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Extreme weather derailed NASA’s launched dates for new spacecraft

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Photo: NASA

WASHINGTON (Sinclair Broadcast Group)- Members of Congress held a hearing with NASA on Capitol Hill Thursday to discuss the future of human spaceflight and space exploration.

President Donald Trump signed the NASA Transition Authorization Act in March 2017. The act approves the proposed funding levels for Fiscal Year 2017 set at $19.5 billion.

According to the House Science, Space and Technology Committee website the bill maintains “support for the James Webb Space Telescope, the Space Launch System, the Orion crew vehicle, the International Space Station, and the commercial crew and cargo programs.”

Thursday’s hearing held by the Subcommittee on Spaces focused primarily on the Space Launch System (SLS), the Orion crew vehicle, and improvements to ground infrastructure for these projects. Recent extreme weather like the tornadoes and hurricanes that affected Texas and Florida have led to some setbacks to NASA’s schedule for these programs.

NASA’s Space Launch System is a new advanced heavy lift rocket intended to become the next primary vehicle for space exploration and use in deep space. NASA’s website calls the rocket “the world’s most powerful rocket.”

“Offering the highest-ever payload mass and volume capability and energy to speed missions through space, SLS is designed to be flexible and evolvable, to meet a variety of crew and cargo mission needs,” according to NASA.

Engineers have already begun production on this rocket and NASA intends on making its first launch before 2020. The rocket will launch astronauts in the new Orion spacecraft. Orion was built with the similar expectation to transport astronauts into deep space and return them to earth.

NASA has two projected missions for Orion in the near future called exploration missions one and two. The first mission will last about 25 days, and no crew will ride in the crew capsule.

“Orion will make a large orbit around the moon. The spacecraft will go farther into space than people have traveled before. After Orion is tested on this mission, it will soon be time for the spacecraft to transport humans,” NASA states.

The second mission, also known as exploration mission two, will carry a crew and follow the same path as the first mission.

“Then, in the 2020s, Orion will carry astronauts to an asteroid. In the 2030s, NASA’s goal is for Orion to carry the first human explorers to Mars,” NASA states.

Space subcommittee Chairman Rep. Brian Babin, R-Texas, opened the hearing by putting his support behind the “steppingstone” approach to a manned mission to Mars. Meaning that the NASA would aim to travel back to the moon and use the moon as a staging area for an eventual Mars mission.

“The bill that originated with this committee directed NASA to stay the course with SLS and Orion. It also reaffirmed congressional and presidential direction for NASA to utilize a steppingstone approach to exploration,” Babin said.

Ranking Member Ami Bera, D- Calif., echoed the chairman’s concerns of not meeting projected launch dates.

“An April 2017 report, GAO (Government Accountability Office) found that despite SLS Orion and EGS activities, making progress, schedule pressure is escalating as tactical challenges continue to cause delays. GAO characterized NASA’s planned launch date of November 2018 as precarious,” Bera said.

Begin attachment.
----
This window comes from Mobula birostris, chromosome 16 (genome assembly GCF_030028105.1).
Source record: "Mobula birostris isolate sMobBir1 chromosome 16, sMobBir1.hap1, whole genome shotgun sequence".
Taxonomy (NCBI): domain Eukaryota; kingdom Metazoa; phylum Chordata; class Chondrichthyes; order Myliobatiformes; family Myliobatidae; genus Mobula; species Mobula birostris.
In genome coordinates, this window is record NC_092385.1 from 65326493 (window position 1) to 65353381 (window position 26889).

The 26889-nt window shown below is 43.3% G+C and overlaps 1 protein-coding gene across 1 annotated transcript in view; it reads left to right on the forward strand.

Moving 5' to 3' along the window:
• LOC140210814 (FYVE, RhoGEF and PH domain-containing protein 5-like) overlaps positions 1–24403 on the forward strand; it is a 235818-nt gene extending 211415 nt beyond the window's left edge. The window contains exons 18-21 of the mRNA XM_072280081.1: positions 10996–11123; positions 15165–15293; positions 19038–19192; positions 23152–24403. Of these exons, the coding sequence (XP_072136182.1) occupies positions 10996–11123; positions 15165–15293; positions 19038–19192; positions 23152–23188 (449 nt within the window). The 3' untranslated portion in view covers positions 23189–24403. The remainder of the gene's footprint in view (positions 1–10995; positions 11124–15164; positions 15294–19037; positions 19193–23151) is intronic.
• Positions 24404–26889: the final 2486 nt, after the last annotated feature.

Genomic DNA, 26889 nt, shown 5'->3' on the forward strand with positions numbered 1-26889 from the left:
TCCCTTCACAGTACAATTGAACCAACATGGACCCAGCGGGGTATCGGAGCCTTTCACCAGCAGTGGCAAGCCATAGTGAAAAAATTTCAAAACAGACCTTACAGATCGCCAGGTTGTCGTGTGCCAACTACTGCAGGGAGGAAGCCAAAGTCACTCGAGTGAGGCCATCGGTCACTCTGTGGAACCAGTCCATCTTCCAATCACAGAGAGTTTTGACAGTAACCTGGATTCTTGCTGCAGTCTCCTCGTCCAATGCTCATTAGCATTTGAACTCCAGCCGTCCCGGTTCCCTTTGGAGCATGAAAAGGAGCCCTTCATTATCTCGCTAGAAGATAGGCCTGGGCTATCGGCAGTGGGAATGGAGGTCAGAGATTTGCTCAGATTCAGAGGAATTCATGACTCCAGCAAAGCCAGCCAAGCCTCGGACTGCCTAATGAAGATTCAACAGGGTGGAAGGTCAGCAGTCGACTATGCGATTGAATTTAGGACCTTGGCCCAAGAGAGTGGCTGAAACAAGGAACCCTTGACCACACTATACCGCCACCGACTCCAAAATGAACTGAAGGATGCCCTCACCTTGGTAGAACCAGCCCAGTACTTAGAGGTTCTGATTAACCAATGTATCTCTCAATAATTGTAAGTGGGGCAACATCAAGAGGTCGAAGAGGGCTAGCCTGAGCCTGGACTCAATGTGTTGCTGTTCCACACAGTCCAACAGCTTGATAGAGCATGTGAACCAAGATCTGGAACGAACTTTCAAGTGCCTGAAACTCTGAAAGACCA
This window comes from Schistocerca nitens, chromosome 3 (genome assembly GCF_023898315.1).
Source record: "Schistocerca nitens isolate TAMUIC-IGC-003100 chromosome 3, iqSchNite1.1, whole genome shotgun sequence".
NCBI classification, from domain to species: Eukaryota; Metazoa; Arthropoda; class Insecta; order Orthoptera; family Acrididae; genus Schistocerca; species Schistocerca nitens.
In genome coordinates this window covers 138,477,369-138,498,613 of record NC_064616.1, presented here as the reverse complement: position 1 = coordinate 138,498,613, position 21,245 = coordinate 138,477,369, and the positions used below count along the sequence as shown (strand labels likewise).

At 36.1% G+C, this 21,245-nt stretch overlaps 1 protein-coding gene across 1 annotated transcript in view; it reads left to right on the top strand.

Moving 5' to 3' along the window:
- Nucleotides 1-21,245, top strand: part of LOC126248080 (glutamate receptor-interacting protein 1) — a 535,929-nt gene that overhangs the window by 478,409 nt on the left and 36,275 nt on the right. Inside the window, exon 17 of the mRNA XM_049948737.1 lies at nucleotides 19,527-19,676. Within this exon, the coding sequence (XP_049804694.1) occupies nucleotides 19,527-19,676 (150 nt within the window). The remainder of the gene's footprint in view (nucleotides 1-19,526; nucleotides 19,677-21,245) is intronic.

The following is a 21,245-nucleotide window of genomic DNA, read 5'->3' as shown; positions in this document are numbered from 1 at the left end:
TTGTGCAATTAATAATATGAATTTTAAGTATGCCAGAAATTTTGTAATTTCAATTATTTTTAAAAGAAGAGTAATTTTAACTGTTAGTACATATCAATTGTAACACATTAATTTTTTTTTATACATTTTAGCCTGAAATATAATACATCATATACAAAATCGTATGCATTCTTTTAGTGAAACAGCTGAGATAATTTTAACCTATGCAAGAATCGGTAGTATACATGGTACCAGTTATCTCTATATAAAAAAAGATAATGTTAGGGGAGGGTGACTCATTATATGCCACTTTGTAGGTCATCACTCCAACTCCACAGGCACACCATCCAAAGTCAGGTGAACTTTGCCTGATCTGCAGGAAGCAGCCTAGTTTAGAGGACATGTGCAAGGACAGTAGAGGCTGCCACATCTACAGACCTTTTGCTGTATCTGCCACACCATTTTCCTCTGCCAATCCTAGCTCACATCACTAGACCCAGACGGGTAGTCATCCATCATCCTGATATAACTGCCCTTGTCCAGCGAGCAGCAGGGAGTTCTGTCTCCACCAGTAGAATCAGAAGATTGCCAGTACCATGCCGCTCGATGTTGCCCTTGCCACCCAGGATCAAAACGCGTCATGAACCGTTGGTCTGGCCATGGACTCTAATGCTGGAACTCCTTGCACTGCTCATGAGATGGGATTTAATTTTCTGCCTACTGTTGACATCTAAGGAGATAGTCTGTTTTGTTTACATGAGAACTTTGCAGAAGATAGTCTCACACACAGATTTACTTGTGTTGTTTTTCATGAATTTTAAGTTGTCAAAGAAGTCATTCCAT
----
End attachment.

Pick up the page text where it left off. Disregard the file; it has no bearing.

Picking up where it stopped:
Chairman of House Science, Space and Technology Committee Rep. Lamar Smith, R-Texas, expressed his frustration at the shifting deadline.

“Funding for the exploration systems development now is nearly $4 billion a year. The Government Accountability Office reported last spring that the first launch of the SLS likely will be delayed a year from late 2018 to late 2019. Delays with the European service module also could push this into 2020,” Smith said.

The chairman then issued a stern warning.

“NASA and the contractors should not assume future delays and cost overruns will have no consequences,” Smith said.

Witness and Associate Administrator for Human Exploration and Operations, National Aeronautics and Space Administration William H. Gerstenmaier urged the subcommittee not to focus on a single launch date.

“We need to be careful and not focus on a single launch date projection but rather take time to examine the quality, quantity and future benefit of the work completed,” Gerstenmaier said. “NASA is taking additional steps to reduce schedule risk for both known and unknown issues and protect for the earliest possible launch date.”

Witness, former astronaut and Executive Director of the American Institute of Aeronautics and Astronautics (AIAA) Dr. Sandra Magnus said that budget constraints and consistent funding challenges have repercussions on these projects.

“The politics of the situation give it no freedom to adjust overhead, either facilities or civil workforce, whether in size or skill set, as well as in some cases, the management of task assignments around the agency,” Magnus said. “Starting and stopping in our industry is really not healthy.”

While many on the committee also expressed their desire to ensure a manned mission to Mars reaches the red planet by the 2030s Gerstenmaier advised the committee not to think of only one destination.

“I think we need to be careful and I don’t pick destinations. I talk more about building a capability or the expanding bubble that Sandy described, Gerstenmaier said. We kind of move out into the solar system and we bring the commercial sector the economy with us as we move. I’m looking at a much longer strategic vision than a particular destination.”

He added that continued constraints by the financial environment inhibit their progress.